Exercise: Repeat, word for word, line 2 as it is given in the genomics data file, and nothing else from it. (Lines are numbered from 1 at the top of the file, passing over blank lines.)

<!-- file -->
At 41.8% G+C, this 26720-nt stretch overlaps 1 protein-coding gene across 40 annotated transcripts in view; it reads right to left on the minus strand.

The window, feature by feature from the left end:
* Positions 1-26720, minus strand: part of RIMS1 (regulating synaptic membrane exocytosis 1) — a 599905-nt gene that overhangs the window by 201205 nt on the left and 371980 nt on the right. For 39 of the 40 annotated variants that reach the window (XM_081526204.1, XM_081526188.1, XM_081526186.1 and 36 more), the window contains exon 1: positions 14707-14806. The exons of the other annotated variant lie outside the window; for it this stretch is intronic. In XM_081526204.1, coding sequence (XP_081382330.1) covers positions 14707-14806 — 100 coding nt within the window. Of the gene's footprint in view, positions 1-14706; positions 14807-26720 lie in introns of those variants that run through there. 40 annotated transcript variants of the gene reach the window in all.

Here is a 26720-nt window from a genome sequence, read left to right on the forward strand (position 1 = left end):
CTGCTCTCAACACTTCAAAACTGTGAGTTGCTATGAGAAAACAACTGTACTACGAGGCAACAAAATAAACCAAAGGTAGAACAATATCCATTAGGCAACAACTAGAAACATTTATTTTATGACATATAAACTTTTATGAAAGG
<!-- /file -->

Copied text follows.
The window, feature by feature from the left end: